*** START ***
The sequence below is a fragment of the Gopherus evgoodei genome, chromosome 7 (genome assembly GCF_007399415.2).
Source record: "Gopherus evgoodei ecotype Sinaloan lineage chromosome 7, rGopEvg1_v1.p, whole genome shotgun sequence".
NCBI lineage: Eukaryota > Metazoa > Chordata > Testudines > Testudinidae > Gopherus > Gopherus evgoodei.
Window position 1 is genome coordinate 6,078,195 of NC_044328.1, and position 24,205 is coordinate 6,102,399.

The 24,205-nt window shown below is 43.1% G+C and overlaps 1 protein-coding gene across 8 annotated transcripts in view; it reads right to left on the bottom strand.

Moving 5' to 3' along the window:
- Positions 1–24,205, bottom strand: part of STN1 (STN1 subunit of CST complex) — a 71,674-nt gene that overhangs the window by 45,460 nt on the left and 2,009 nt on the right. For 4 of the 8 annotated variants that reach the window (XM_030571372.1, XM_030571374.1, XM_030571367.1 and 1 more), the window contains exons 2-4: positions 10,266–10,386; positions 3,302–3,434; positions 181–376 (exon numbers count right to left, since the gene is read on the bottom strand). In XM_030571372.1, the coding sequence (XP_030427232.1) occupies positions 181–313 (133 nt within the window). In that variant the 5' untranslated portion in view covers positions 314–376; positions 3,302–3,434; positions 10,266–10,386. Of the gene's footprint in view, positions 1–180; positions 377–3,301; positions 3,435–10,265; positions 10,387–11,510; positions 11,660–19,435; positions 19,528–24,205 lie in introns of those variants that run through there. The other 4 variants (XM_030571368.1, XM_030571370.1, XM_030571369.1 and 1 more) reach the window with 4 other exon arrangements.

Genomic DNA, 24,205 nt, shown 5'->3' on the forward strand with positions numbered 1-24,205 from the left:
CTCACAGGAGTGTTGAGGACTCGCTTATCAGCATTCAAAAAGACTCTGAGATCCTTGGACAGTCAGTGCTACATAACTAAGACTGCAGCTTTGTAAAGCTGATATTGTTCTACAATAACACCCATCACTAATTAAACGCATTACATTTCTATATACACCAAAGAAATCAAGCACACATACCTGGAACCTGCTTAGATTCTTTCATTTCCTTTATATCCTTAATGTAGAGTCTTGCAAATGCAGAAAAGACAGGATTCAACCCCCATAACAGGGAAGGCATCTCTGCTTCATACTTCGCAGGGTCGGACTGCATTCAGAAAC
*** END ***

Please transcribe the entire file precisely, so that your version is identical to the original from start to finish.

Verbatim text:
The sequence below is a fragment of the Gopherus evgoodei genome, chromosome 7 (genome assembly GCF_007399415.2).
Source record: "Gopherus evgoodei ecotype Sinaloan lineage chromosome 7, rGopEvg1_v1.p, whole genome shotgun sequence".
NCBI lineage: Eukaryota > Metazoa > Chordata > Testudines > Testudinidae > Gopherus > Gopherus evgoodei.
Window position 1 is genome coordinate 6,078,195 of NC_044328.1, and position 24,205 is coordinate 6,102,399.

The 24,205-nt window shown below is 43.1% G+C and overlaps 1 protein-coding gene across 8 annotated transcripts in view; it reads right to left on the bottom strand.

Moving 5' to 3' along the window:
- Positions 1–24,205, bottom strand: part of STN1 (STN1 subunit of CST complex) — a 71,674-nt gene that overhangs the window by 45,460 nt on the left and 2,009 nt on the right. For 4 of the 8 annotated variants that reach the window (XM_030571372.1, XM_030571374.1, XM_030571367.1 and 1 more), the window contains exons 2-4: positions 10,266–10,386; positions 3,302–3,434; positions 181–376 (exon numbers count right to left, since the gene is read on the bottom strand). In XM_030571372.1, the coding sequence (XP_030427232.1) occupies positions 181–313 (133 nt within the window). In that variant the 5' untranslated portion in view covers positions 314–376; positions 3,302–3,434; positions 10,266–10,386. Of the gene's footprint in view, positions 1–180; positions 377–3,301; positions 3,435–10,265; positions 10,387–11,510; positions 11,660–19,435; positions 19,528–24,205 lie in introns of those variants that run through there. The other 4 variants (XM_030571368.1, XM_030571370.1, XM_030571369.1 and 1 more) reach the window with 4 other exon arrangements.

Genomic DNA, 24,205 nt, shown 5'->3' on the forward strand with positions numbered 1-24,205 from the left:
CTCACAGGAGTGTTGAGGACTCGCTTATCAGCATTCAAAAAGACTCTGAGATCCTTGGACAGTCAGTGCTACATAACTAAGACTGCAGCTTTGTAAAGCTGATATTGTTCTACAATAACACCCATCACTAATTAAACGCATTACATTTCTATATACACCAAAGAAATCAAGCACACATACCTGGAACCTGCTTAGATTCTTTCATTTCCTTTATATCCTTAATGTAGAGTCTTGCAAATGCAGAAAAGACAGGATTCAACCCCCATAACAGGGAAGGCATCTCTGCTTCATACTTCGCAGGGTCGGACTGCATTCAGAAAC